What is Impostor Syndrome?
Impostor Syndrome is the feeling of inadequacy despite evidence of past successes and achievements. While this phenomenon is experienced across the world, with 70% of the US population claiming symptoms of doubt in their abilities at one point in their life, women and girls tend to feel the weight of Impostor Syndrome more than their male counterparts. We have to wonder how these negative thoughts towards one’s own performance and abilities, are compounded by other forms of discrimination and bias in the workplace, impacting confidence and potentially hindering women’s overall performance.
Who Experiences it & Why?
A number of factors can increase his or her's susceptibility to Impostor Syndrome, namely the nature of his or her environment and those within it.
If an individual is surrounded by people who look and sound like him or her, he or she is more likely to feel confident. Likewise, if an individual is surrounded by people who do not look or sound like him or her, he or she is likely to feel less confident in the capabilities. This lack of confidence can ultimately contribute to feelings of inadequacy and cause him or her to question himself or herself.
Additionally, the way in which boys and girls are socialized to behave at a young age affects their likeliness to be more risk takers or more risk averse, girls taking on the latter attribute. With a fear of risk taking instilled in women at a young age, the workplace becomes a more difficult environment to survive as he or she simultaneously doubt his or her capabilities and fear taking risks.
Lastly, the lack of visibility and of representation, particularly women and minorities, portrayed by the media has contributed to the perception of inadequacy by reinforcing sentiments. Since women rarely see positive representations (or any representations at all) of women in leadership positions, it is hard for women to believe they deserve to be where they are.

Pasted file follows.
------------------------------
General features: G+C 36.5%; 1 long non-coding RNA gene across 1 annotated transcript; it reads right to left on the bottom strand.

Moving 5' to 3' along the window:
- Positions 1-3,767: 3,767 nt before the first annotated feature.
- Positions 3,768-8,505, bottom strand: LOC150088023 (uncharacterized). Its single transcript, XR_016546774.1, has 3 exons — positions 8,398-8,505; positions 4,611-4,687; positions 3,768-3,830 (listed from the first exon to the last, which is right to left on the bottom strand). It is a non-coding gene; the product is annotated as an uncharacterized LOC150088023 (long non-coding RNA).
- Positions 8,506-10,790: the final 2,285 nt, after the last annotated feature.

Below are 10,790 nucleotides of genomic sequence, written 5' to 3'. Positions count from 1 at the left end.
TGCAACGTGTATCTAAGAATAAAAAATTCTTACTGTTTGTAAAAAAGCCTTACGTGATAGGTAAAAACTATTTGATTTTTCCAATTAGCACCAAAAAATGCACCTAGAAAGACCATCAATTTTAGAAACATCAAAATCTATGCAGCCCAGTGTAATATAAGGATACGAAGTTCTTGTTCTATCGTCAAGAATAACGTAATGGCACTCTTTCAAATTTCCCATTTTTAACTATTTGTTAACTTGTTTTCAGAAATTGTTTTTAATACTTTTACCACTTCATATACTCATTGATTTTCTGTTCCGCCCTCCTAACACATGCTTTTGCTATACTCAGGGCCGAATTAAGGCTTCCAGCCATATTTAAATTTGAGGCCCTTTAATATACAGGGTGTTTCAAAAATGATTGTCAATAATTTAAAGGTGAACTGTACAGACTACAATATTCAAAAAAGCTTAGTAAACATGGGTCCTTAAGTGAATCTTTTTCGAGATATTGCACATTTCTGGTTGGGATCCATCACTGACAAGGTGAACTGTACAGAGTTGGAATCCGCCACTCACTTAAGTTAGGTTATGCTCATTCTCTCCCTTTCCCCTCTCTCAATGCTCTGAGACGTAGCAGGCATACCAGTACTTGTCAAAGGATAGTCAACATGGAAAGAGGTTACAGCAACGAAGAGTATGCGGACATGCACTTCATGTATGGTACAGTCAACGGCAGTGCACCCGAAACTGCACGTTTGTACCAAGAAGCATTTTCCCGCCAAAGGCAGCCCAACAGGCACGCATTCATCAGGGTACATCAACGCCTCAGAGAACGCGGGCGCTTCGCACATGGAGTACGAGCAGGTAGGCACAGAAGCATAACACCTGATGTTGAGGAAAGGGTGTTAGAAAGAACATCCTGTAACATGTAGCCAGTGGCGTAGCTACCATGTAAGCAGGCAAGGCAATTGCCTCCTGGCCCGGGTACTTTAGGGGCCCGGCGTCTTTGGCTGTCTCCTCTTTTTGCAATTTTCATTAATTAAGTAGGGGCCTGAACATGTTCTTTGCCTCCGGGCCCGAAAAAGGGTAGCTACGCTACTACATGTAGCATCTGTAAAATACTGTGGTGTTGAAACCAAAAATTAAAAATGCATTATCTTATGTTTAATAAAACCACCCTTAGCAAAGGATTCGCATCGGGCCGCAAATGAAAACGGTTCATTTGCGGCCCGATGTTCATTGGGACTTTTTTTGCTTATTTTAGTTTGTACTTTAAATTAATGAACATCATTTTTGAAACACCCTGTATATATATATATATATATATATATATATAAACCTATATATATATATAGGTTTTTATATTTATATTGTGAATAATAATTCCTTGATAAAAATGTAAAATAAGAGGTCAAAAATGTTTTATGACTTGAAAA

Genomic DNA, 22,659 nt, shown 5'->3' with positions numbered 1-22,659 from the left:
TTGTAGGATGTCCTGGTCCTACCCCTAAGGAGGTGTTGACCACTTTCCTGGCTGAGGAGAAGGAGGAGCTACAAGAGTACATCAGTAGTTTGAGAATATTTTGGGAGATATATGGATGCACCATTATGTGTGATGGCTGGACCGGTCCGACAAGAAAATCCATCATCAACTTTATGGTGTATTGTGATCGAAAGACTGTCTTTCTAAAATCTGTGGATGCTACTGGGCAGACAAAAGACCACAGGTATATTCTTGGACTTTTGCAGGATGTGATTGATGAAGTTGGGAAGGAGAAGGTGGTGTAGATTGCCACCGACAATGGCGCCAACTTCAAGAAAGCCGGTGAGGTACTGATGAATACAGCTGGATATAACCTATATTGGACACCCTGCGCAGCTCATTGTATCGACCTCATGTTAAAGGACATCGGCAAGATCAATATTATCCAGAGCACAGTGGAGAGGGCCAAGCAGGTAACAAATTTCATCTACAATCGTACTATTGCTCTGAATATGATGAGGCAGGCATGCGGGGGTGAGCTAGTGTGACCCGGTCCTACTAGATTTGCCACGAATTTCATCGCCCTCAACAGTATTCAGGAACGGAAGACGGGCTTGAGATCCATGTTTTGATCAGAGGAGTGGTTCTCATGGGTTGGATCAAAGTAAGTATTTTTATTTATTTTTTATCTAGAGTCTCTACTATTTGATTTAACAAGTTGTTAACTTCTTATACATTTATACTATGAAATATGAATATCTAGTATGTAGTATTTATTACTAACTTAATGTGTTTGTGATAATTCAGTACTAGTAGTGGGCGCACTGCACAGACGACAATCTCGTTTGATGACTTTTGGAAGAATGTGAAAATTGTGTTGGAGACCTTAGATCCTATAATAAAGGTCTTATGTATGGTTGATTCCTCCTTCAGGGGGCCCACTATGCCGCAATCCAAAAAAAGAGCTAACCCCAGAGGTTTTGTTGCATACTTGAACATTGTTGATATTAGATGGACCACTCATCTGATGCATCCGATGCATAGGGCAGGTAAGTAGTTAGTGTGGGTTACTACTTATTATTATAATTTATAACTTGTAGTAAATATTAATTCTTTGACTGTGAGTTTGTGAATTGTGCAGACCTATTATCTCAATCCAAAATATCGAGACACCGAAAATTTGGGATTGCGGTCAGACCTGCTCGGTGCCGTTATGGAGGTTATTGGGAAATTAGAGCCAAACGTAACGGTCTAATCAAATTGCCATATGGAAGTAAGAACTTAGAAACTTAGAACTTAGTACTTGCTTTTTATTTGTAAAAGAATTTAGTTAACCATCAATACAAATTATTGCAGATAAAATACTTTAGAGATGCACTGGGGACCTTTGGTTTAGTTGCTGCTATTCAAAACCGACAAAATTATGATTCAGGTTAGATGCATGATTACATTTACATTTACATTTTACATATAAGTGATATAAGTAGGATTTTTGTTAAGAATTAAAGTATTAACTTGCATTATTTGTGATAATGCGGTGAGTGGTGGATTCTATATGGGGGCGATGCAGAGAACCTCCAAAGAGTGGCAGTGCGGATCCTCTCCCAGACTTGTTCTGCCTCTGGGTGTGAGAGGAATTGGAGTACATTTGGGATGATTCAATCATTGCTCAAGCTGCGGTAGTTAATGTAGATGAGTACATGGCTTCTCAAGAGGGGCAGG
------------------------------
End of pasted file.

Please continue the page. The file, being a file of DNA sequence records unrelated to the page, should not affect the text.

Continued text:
Discount Positive Feedback
So Why Does This Matter?
Sakulku, J. “The Impostor Phenomenon”. The Journal of Behavioral Science, Vol. 6, no. 1, 1, pp. 75-97, doi:10.14456/ijbs.2011.6.
The Impostor Syndrome has been used to understand the dearth of women in "thought leadership" positions such as STEM fields, corporate boards, and other administrative positions. Studies have shown many detrimental effects of the self-perceived intelligence fraudulence feeling induced by the Impostor Syndrome within the workplace, such as failure to ask for higher salaries or promotions; increased anxiety about tasks, leading to overworking; increased depressive feelings as self-doubt continues; and rejection of positive feedback that perpetuates the "Impostor Cycle," illustrated below. We are here to celebrate women who have achieved great successes to both acknowledge those who have been overlooked and inspire others who may be unsure but are fully capable of success.